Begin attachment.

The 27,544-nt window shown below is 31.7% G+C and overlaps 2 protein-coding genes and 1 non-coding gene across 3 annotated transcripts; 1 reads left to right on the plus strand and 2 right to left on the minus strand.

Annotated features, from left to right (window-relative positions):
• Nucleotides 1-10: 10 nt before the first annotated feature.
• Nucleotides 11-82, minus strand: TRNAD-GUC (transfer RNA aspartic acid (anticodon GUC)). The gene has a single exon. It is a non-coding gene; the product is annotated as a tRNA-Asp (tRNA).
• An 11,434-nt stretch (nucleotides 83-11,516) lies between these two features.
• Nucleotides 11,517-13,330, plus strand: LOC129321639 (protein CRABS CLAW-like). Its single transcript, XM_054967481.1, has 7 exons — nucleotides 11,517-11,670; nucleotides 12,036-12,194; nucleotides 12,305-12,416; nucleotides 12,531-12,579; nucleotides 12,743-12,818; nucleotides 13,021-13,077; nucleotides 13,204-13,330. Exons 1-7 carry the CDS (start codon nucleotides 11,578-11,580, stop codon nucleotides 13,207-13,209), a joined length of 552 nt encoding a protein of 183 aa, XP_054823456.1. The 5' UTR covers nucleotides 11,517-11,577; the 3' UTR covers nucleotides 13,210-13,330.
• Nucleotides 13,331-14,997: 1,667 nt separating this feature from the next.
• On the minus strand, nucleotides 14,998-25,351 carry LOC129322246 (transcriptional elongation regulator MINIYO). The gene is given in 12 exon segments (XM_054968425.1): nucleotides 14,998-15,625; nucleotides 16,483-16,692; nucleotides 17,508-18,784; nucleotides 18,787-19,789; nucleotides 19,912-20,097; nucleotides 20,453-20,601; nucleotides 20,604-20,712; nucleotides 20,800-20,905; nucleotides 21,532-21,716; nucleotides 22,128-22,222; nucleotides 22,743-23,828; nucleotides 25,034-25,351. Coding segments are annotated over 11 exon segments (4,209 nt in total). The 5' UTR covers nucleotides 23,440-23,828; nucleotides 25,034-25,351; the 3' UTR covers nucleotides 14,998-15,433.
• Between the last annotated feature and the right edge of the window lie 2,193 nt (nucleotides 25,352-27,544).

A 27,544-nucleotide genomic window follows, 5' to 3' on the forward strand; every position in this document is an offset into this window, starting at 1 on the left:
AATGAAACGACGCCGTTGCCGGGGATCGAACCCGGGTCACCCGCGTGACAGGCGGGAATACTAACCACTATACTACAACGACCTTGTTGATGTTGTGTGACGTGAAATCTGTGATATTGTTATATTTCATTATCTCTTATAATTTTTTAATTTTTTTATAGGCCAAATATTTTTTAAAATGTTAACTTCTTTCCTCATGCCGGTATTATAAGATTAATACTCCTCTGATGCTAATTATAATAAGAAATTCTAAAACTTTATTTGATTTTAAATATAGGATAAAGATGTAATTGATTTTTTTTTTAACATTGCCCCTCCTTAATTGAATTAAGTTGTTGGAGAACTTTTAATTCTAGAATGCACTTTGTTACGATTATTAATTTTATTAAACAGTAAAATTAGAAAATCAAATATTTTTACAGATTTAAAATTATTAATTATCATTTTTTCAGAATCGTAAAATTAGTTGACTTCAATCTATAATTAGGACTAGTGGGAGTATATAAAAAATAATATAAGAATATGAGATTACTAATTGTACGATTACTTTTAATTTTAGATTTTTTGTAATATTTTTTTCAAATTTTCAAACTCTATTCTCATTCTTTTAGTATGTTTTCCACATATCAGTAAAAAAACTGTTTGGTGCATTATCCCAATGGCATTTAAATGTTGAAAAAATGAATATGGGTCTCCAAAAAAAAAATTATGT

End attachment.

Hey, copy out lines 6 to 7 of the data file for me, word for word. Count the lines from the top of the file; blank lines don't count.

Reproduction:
• Nucleotides 11,517-13,330, plus strand: LOC129321639 (protein CRABS CLAW-like). Its single transcript, XM_054967481.1, has 7 exons — nucleotides 11,517-11,670; nucleotides 12,036-12,194; nucleotides 12,305-12,416; nucleotides 12,531-12,579; nucleotides 12,743-12,818; nucleotides 13,021-13,077; nucleotides 13,204-13,330. Exons 1-7 carry the CDS (start codon nucleotides 11,578-11,580, stop codon nucleotides 13,207-13,209), a joined length of 552 nt encoding a protein of 183 aa, XP_054823456.1. The 5' UTR covers nucleotides 11,517-11,577; the 3' UTR covers nucleotides 13,210-13,330.
• Nucleotides 13,331-14,997: 1,667 nt separating this feature from the next.